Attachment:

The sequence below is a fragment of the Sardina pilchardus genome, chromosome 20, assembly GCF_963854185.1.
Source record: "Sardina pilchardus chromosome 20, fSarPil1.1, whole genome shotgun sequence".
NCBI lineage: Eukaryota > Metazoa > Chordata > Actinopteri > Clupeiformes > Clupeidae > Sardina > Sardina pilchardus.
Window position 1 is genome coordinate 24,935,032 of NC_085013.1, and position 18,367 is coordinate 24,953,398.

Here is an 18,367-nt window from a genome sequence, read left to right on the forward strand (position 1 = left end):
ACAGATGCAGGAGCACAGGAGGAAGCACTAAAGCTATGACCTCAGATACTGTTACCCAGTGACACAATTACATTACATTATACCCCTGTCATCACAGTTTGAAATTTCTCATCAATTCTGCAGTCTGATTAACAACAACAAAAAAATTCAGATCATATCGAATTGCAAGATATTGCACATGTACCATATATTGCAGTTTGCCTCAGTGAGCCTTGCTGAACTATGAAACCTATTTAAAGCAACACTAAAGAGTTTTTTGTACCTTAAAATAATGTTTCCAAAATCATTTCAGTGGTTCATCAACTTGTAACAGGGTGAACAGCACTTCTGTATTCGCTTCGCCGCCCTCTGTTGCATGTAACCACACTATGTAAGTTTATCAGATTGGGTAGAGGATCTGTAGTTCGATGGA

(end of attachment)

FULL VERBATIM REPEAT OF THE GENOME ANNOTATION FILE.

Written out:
The sequence below is a fragment of the Sardina pilchardus genome, chromosome 20, assembly GCF_963854185.1.
Source record: "Sardina pilchardus chromosome 20, fSarPil1.1, whole genome shotgun sequence".
NCBI lineage: Eukaryota > Metazoa > Chordata > Actinopteri > Clupeiformes > Clupeidae > Sardina > Sardina pilchardus.
Window position 1 is genome coordinate 24,935,032 of NC_085013.1, and position 18,367 is coordinate 24,953,398.

Here is an 18,367-nt window from a genome sequence, read left to right on the forward strand (position 1 = left end):
ACAGATGCAGGAGCACAGGAGGAAGCACTAAAGCTATGACCTCAGATACTGTTACCCAGTGACACAATTACATTACATTATACCCCTGTCATCACAGTTTGAAATTTCTCATCAATTCTGCAGTCTGATTAACAACAACAAAAAAATTCAGATCATATCGAATTGCAAGATATTGCACATGTACCATATATTGCAGTTTGCCTCAGTGAGCCTTGCTGAACTATGAAACCTATTTAAAGCAACACTAAAGAGTTTTTTGTACCTTAAAATAATGTTTCCAAAATCATTTCAGTGGTTCATCAACTTGTAACAGGGTGAACAGCACTTCTGTATTCGCTTCGCCGCCCTCTGTTGCATGTAACCACACTATGTAAGTTTATCAGATTGGGTAGAGGATCTGTAGTTCGATGGA